First Peoples Web Links

Truth and Reconciliation Commission of Canada – the Truth and Reconciliation Commission of Canada has a mandate to learn the truth about what happened in the residential schools and to inform all Canadians about what happened in the schools. The Commission hopes to guide and inspire First Nations, Inuit, and Métis peoples and Canadians in a process of truth and healing leading toward reconciliation and renewed relationships based on mutual understanding and respect.

Where are the children? Healing the legacy of the residential schools – an interactive web exhibit exploring the history and legacy of the residential school system.

Speaking My Truth – Aboriginal Healing Foundation Research Publications. You can also download a full copy of the Book Club Edition of “Speaking My Truth”: Reflections on Reconciliation & Residential School

Response, Responsibility, and Renewal: Canada’s Truth and Reconciliation Journey – Downloadable PDF

Moose Hide Campaign – The Moose Hide Campaign began as a BC-born Indigenous-led grassroots movement to engage men and boys in ending violence towards women and children. It has since grown into a nationwide movement of Indigenous and non-Indigenous Canadians from local communities, First Nations, governments, schools, colleges/universities, police forces and many other organizations – all committed to taking action to end this violence.

The REDress Project – The REDress Project focuses around the issue of missing or murdered Aboriginal women across Canada. It is an installation art project based on an aesthetic response to this critical national issue. The project has been installed in public spaces throughout Canada and the United States as a visual reminder of the staggering number of women who are no longer with us. 

Orange Shirt Society – In 2015, the Orange Shirt Society was formed to create awareness of the individual, family and community inter-generational impacts of Indian Residential Schools with the purpose of supporting Indian Residential School Reconciliation and promoting the truth that EVERY CHILD MATTERS.

Canadian Geographic Indigenous Peoples Atlas of Canada – A fabulous resource! ‘In this atlas, you will find outstanding reference maps of Indigenous Canada, as well as a section devoted to Truth and Reconciliation, including detailed pages on many aspects of the topic with contemporary and historical photography, maps and more. There’s also a glossary of common Indigenous terms. This atlas was created by The Royal Canadian Geographical Society in conjunction with the Assembly of First Nations, Inuit Tapiriit Kanatami, the Métis Nation, the National Centre for Truth and Reconciliation and Indspire.’

First Voices – a collaborative platform where Indigenous communities manage, curate and share their languages.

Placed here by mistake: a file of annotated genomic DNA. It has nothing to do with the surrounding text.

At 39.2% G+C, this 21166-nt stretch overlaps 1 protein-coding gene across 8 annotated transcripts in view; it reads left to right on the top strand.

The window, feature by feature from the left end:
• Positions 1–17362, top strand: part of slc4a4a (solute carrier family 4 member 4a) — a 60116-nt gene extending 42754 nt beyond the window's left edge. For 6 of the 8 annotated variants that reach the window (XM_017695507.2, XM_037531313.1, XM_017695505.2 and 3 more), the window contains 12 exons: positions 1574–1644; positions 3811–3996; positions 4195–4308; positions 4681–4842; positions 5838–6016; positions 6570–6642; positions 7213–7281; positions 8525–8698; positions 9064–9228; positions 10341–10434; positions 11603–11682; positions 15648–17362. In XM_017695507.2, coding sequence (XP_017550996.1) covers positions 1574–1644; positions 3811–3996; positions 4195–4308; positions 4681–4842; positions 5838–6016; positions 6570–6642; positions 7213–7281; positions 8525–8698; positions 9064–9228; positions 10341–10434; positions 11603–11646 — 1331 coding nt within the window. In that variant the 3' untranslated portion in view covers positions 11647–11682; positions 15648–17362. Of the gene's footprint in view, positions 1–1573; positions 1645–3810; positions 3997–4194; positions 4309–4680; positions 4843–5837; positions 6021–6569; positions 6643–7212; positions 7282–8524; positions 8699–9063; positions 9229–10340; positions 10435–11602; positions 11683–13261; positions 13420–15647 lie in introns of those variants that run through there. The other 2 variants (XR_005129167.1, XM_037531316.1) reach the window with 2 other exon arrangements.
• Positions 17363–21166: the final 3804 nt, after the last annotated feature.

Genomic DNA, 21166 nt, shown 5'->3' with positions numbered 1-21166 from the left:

Local to Kingston

SPEAKING STONES EPISODE 13: First Peoples in Kingston – a look at the history of the First Peoples in Kingston with Terri-Lynn Brennan, the Program Coordinator in the Community Engagement and Education Division of Cultural Services at the City of Kingston.



Four Seasons of Indigenous Learning – As offered by the Outdoor Learning School & Store. Beginning in the Fall, offered in partnership with over 50 non-profit organizations, this course serves to support participants in deepening their understanding of Indigenous knowledge and perspectives while strengthening connections with the local Land and supporting more respectful, reciprocal relationships.

I have just completed the first year of this, which has been a helpful consolidation of my existing knowledge. I have particularly appreciated the virtual speaker presentations. Whilst the facts are important, there is so much more to be gained by listening to or interacting with Indigenous people, hearing and experiencing the way in which they relate to and interact with knowledge, wisdom and the world.

Home on Native Land – a self-guided course about Indigenous justice in Canada. Through a series of 10 videos, cartoons & lessons, you’ll take a walk down the back alley of history — and the frontlines of legal action.

What leading First Nations thinkers, artists, and — yes — comedians reveal in their reflections is fundamental knowledge for anyone who is committed to living in a fair country.

Indigenous Perspectives

Robin Wall Kimmerer – If you ever have the chance to hear her speak, take it! She has wonderful perspectives on how we might interweave Indigenous wisdom and knowledge,  and Western rationalist and scientific approaches. 

Christopher Horsethief is an organizational theorist that leads language revitalization efforts by incorporating proven second language acquisition strategies into the perpetuation of ancient languages.

His app development, governance consulting work, and leadership endeavors combine key constituents of his education. Together the economics of social capital, theories of learning and complex systems offer new strategies for old problems.

Animikii – 2022 Social Impact Report – a fabulous example of an indigenous way of looking at ways of working and systems within a technological workplace, contextualized within the  Anishinaabe Seven Grandfather Teachings.


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